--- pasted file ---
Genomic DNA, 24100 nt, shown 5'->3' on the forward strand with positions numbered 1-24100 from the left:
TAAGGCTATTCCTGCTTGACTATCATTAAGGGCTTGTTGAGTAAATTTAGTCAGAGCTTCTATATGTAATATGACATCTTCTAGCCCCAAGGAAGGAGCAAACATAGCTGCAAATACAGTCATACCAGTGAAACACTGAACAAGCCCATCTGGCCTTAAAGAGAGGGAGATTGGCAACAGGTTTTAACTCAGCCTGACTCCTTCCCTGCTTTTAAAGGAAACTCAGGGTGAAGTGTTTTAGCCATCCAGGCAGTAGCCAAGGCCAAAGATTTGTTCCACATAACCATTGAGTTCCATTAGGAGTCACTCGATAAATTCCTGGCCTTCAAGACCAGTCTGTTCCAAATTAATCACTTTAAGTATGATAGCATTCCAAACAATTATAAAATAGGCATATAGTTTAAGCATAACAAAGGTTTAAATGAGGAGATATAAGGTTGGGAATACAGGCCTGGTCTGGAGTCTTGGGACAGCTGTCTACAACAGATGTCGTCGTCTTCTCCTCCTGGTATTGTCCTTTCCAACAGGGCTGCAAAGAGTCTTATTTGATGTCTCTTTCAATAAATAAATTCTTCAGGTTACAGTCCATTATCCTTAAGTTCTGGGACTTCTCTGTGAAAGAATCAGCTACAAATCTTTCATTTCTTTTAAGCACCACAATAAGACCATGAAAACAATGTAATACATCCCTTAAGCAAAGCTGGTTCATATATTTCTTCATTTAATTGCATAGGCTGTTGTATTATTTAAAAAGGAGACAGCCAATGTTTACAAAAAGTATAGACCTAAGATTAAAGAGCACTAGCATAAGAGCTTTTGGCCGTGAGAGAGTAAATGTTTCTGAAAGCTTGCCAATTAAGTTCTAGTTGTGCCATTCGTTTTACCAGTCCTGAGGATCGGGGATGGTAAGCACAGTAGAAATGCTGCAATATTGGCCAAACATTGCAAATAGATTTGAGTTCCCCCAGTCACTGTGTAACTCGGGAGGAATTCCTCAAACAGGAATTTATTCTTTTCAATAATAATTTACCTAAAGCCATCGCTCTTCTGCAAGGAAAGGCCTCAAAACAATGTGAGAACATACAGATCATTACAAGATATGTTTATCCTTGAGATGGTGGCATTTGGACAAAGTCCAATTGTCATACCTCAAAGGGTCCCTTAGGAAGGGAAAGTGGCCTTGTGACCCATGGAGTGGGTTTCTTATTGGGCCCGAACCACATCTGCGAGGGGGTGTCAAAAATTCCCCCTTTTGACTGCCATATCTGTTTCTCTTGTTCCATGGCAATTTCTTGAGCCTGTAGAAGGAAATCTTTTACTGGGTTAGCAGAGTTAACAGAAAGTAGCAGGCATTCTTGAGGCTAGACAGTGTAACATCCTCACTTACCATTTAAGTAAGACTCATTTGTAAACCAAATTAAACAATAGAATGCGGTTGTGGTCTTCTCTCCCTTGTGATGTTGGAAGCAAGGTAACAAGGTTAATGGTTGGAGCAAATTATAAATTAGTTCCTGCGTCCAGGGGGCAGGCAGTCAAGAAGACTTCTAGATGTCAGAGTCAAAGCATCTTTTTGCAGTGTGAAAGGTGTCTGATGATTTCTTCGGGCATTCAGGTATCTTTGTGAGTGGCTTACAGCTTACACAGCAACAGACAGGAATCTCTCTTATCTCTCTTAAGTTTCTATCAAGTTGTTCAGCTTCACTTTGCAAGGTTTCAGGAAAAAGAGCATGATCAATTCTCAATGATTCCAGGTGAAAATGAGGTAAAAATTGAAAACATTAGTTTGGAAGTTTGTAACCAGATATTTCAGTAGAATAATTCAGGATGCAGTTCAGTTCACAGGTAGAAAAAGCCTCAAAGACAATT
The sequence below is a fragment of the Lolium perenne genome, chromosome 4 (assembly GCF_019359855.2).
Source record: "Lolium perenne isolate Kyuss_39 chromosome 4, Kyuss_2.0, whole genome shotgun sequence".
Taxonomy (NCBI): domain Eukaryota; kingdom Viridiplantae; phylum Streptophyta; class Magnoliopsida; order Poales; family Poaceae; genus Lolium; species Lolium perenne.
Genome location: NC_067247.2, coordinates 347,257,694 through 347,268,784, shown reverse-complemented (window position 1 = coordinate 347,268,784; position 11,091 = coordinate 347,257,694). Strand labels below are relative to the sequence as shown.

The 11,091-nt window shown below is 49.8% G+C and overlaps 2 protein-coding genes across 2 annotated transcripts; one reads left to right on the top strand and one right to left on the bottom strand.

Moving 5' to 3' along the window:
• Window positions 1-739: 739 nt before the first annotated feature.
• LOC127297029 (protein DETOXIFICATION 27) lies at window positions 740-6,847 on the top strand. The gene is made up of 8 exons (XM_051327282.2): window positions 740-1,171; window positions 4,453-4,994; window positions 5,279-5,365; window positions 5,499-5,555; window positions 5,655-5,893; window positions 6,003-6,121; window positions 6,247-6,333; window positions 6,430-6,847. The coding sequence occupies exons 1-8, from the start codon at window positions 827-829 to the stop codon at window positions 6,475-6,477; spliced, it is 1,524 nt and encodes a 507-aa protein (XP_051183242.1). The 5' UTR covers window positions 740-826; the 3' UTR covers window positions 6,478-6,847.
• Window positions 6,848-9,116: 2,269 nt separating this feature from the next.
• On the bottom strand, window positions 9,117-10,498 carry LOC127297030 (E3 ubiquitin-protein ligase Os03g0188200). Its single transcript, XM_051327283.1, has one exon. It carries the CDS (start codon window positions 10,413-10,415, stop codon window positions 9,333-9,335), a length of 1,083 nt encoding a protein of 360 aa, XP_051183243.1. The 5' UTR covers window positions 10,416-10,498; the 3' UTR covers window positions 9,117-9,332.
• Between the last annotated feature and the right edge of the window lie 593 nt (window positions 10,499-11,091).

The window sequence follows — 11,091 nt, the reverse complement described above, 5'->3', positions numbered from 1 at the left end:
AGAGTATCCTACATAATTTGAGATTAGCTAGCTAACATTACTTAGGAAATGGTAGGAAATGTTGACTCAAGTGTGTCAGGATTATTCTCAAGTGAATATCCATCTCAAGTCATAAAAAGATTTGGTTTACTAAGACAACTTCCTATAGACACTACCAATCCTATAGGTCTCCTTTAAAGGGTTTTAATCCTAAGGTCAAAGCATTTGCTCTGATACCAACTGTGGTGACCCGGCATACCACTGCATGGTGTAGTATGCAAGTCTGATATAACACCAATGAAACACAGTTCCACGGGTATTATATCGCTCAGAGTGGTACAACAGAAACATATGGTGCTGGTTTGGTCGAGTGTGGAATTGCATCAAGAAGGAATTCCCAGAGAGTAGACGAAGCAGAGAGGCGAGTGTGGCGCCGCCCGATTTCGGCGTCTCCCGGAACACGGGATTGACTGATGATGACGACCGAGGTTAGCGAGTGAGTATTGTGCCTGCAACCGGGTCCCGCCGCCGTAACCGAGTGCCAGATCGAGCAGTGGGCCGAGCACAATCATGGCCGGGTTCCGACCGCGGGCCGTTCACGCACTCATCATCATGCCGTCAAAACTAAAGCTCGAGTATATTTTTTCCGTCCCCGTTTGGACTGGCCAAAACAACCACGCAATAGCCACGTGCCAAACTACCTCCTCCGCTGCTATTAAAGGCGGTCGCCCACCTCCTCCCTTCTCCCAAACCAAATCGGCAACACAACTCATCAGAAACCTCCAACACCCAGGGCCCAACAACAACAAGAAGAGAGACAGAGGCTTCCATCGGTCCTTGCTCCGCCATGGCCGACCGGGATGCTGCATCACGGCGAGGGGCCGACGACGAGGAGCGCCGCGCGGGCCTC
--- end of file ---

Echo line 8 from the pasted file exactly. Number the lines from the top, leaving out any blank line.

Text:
Moving 5' to 3' along the window: